Smith: Outcome of US election has implications on The Bahamas’ survival

Smith: Outcome of US election has implications on The Bahamas’ survival

Leading economist says Bahamians better served with US administration which approaches COVID “more seriously”

NASSAU, BAHAMAS — Former Minister of State for Finance James Smith indicated yesterday that the US presidential election set for tomorrow has wide-sweeping implications for The Bahamas’ economic survival amid the coronavirus pandemic.

According to the former minister, the Trump administration’s handling of the pandemic leaves “much to be desired”.

“Generally speaking, it is in Bahamians’ interest to have an administration that would take this thing more seriously, clear it up for the United States and hence for us,” Smith told Eyewitness News.

He underscored the different approaches to the coronavirus pandemic between US President Donald Trump, the Republican candidate, and the proposed plans of former US Vice President Joe Biden, the Democratic candidate for US president.

For example, while Trump has been opposed to making mask-wearing mandatory, Biden has called for a national mask mandate.

Health experts, who project a “dark winter” with the virus, have pointed to growing evidence that wearing face masks reduce the risk of transmission of COVID-19.

The candidates have also taken different approaches to the campaign amid the pandemic, with Biden instituting social distancing measures and limiting attendees, while Trump has allowed large crowds to attend rallies.

The virus has killed more than 230,000 people in the US and more than 9 million Americans have contracted the virus.

“This election I think has another dimension to it because our main industry is tourism, which is dependent on the administration’s view of containing the pandemic in a sense that unless the US president can control, [the US] will continue to have a very depressed economy, meaning high unemployment, people not working, and people running down savings,” he said.

James Smith.

“When that happens, they’re unable to travel.”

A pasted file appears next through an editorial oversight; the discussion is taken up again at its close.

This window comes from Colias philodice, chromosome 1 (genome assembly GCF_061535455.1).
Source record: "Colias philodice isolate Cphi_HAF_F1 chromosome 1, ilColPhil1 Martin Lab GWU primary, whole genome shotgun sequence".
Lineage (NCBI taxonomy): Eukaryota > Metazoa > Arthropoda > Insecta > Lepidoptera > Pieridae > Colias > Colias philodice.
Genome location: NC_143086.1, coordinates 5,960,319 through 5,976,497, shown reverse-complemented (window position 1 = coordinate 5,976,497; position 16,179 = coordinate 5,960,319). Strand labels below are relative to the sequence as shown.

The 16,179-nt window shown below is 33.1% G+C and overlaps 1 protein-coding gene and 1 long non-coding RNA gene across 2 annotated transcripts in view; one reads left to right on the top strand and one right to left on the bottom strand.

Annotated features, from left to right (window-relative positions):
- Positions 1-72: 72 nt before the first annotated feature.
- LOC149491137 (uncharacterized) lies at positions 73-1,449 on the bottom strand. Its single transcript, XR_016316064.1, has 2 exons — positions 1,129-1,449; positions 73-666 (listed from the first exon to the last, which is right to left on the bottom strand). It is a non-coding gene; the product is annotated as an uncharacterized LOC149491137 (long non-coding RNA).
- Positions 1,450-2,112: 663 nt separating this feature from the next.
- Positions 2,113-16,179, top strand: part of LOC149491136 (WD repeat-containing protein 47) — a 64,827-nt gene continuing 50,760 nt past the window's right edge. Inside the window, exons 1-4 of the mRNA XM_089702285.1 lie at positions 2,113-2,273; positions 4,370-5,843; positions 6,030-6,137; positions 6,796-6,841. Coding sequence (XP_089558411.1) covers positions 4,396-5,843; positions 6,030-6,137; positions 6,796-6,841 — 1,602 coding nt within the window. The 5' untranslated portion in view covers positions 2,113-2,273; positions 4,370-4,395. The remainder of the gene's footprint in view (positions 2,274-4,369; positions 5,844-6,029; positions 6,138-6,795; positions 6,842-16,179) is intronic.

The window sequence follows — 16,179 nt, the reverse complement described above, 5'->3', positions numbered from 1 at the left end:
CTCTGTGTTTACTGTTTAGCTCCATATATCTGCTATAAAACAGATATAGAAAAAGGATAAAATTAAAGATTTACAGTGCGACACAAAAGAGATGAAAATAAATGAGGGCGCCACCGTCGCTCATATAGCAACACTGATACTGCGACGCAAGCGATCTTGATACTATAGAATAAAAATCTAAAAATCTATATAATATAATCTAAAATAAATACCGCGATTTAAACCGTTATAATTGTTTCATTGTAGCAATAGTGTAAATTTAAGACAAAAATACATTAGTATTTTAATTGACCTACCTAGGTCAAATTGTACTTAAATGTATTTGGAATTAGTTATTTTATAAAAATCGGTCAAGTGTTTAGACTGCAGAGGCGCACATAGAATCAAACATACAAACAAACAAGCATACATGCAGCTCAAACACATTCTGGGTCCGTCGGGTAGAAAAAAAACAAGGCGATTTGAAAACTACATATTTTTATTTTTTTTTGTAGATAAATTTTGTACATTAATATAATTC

Smith, a leading economist and former governor of the Central Bank of The Bahamas, continued: “The longer it takes them to get their pandemic under control the longer we have to wait to be able to successfully open our tourism economy, and we obviously depend on them for 80 percent of the tourists.”

Smith said in the past there was a belief that The Bahamas stood a better chance in the past with Republican administrations, which would not lockstep with the OECD’s policies and “tend to be not as hard with our financial services as democrats”.

But Smith said The Bahamas’ once robust financial services sector has contracted in half following a decade-long siege by the OECD.

Reflecting on the Obama administration, the economist said the former president was in lockstep with the international financial services watchdog and its KYC (Know Your Customer) AML/CTF compliance regime.

“Even though Bahamians would tend to generally favor the Democrats because of the multi-diversity of the party and etc. and of course the African Americas generally supportive of the Democrats that would have been our political choice, but we always felt the Republic administration were usually more favorable on the economic impact on The Bahamas,” he said.

“But with the course of this pandemic, I am thinking that the critical consideration for both the US and us is basically controlling or severely mitigating the impact of the pandemic.

“And as you know the current administration is almost pretending that it does not exist.”

He added: “Indeed it could be argued that if they had taken it more seriously, the US and world leaders, who have some of the best scientists in the world — and if they had kept along with the WHO — the entire globe could have been further advanced in dealing with the pandemic, which would have helped us as well because we are always able to get direct assistance from the United States in matters like this.”

In July, Trump announced the US withdrawal from WHO, declaring the organization had failed its mandate and “declined to adopt urgently needed reforms, starting with demonstrating its independence from the Chinese Communist Party”.

The US has continued to cut ties with the organization, which is expected to conclude in July 2021.

The economy has traditionally been a major issue in US presidential elections.

This time around, much of the debate has centered around the pandemic and the government’s handling of the health crisis.

The impact of the pandemic on today’s election, ranging from voter turnout to whether it will be a key point on which voters will base their choice, remains to be seen.

During a Foreign Press Center virtual tour of the US election hosted by the US Department of State, Quinnipiac University Poll Director and Vice President Dr Dough Schwartz noted that despite an impeachment of the president, racial justice protests, the pandemic and a contentious Supreme Court nomination, the US presidential race has remained “very stable”.

“The economy is usually a major issue in U.S. Presidential elections. This time around, I would add the COVID-19 pandemic being a major issue in the election. Simply because it affects people so directly in their daily lives and has had a big impact on the economy. That is something that is affecting the U.S. election.”

In the polls, Biden has led Trump nationally and in numerous key battleground states.